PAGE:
Sheeting having good retroreflectance at large β also at 0° and 180° values of ω has a practical advantage. Sheeting is a roll good and there are economies to being able to use it either lengthwise or widthwise in sign fabrication. Thus the importance of the ω values −90°, 0°, 90° and 180°.
Retroreflectors are of two optical kinds. The first kind functions <refract, reflect, refract>. A first, curved refracting surface produces an image of the source on a second surface. The image surface is reflective, either specular or diffuse, so image light returns to the first refracting surface, and thence back toward the source. This type of retroreflector is exemplified by the half-metallized glass spheres comprising many road sign sheetings. The second kind of retroreflector functions <reflect, reflect, reflect>. When light enters a corner where three mirrors meet at right angles, it reflects off one, then another, and then the third mirror back towards the source. Likewise when light enters a prism cut as the corner of a cube it can reflect internally off the three cube faces and return in its original direction. Light enters and exits through a fourth prism face. The full sequence is <refract, reflect, reflect, reflect, refract>. Since the two refractions are at the same flat surface, the three reflections are what provide the retroreflection. This type of retroreflector is exemplified by the sub-millimeter prisms ruled in arrays in many road sign sheetings.
The prismatic retroreflector has advantages over the spherical retroreflector for road signs. Prisms can be packed more efficiently. Prisms can be less aberrant. Prisms can also be more selective about which source directions to retroreflect and which to not.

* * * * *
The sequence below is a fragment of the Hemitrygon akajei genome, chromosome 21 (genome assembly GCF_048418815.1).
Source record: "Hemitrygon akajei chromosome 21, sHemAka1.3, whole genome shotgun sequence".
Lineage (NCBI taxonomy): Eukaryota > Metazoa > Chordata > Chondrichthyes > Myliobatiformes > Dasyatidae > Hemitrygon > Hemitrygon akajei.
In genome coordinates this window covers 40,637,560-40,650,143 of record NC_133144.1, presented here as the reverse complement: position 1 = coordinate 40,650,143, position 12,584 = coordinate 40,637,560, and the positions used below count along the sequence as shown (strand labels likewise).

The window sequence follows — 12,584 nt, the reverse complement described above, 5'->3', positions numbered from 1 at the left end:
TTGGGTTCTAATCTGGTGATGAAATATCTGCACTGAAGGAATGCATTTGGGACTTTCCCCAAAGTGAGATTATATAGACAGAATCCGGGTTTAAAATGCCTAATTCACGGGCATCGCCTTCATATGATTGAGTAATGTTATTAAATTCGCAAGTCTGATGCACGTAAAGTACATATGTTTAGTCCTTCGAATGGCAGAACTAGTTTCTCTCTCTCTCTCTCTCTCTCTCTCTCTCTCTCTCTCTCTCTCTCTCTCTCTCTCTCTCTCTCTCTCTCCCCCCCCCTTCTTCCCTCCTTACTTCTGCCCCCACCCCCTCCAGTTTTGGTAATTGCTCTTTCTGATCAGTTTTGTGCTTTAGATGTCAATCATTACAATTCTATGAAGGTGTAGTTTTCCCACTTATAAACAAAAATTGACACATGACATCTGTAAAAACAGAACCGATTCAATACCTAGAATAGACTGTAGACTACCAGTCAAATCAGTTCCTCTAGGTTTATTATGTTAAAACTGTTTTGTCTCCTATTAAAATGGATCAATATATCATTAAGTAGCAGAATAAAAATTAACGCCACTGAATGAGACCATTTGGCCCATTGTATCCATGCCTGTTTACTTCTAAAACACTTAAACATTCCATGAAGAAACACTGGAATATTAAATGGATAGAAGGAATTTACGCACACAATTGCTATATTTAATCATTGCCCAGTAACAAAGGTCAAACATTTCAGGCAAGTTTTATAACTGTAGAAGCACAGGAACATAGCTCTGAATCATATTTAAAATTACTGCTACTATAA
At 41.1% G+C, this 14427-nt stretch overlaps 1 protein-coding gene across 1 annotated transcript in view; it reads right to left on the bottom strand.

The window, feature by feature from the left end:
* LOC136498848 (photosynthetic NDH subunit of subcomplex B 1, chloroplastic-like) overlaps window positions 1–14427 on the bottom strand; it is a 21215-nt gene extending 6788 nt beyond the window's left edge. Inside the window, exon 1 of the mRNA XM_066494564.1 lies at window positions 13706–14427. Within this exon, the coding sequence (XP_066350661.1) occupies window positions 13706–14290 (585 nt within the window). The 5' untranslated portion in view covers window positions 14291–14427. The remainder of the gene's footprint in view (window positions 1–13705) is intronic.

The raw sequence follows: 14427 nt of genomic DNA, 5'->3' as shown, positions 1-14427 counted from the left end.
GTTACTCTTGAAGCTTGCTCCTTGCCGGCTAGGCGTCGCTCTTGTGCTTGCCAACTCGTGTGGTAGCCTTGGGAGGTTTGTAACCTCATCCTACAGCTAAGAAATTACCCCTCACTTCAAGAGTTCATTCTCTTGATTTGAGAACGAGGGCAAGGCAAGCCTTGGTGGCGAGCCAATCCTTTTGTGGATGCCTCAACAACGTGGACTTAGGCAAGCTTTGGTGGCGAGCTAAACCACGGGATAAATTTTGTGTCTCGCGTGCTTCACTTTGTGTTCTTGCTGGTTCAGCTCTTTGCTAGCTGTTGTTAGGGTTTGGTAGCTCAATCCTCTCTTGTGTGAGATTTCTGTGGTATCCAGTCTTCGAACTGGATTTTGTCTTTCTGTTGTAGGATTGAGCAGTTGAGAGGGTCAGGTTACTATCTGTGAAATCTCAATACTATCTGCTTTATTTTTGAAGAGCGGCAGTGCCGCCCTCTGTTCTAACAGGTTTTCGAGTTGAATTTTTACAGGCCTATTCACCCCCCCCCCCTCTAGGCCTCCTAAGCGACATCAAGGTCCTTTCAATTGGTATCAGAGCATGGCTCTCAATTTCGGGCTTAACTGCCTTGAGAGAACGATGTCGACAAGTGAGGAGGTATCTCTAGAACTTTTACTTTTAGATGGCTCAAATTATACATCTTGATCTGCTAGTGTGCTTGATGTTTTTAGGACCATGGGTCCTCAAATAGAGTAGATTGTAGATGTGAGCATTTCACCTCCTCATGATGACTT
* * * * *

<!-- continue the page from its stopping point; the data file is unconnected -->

“Cube corner element” is defined as a region of space bounded in part by three planar faces, which faces are portions of three faces of a cube that meet at a single corner of the cube. The geometric efficiency of a retroreflecting cube corner prism depends on two main factors: effective aperture and combined face reflectance. Effective aperture is determined on the assumption that the second factor is perfect. The geometrical form of the cube corner prism and the refractive index of its material determine how much of the area occupied by the prism can participate in retroreflection for illumination of a particular β and ω. The refractive index figures in the effective aperture of the cube corner whenever β≠0°, because of the refraction at the entrance/exit surface.
Effective aperture may be found by ray-tracing. Another well-known method of determining effective aperture is illustrated in FIGS. 2A and 2B. FIG. 2A shows a view of a cube corner retroreflector in the direction of a light ray entering the cube corner. For β=0° illumination, this is simply a view of the cube corner normal to the front surface of the retroreflective sheeting. For any other illumination, the refraction of the incoming ray at the front surface must be taken into account when applying the method of the FIG. 2A.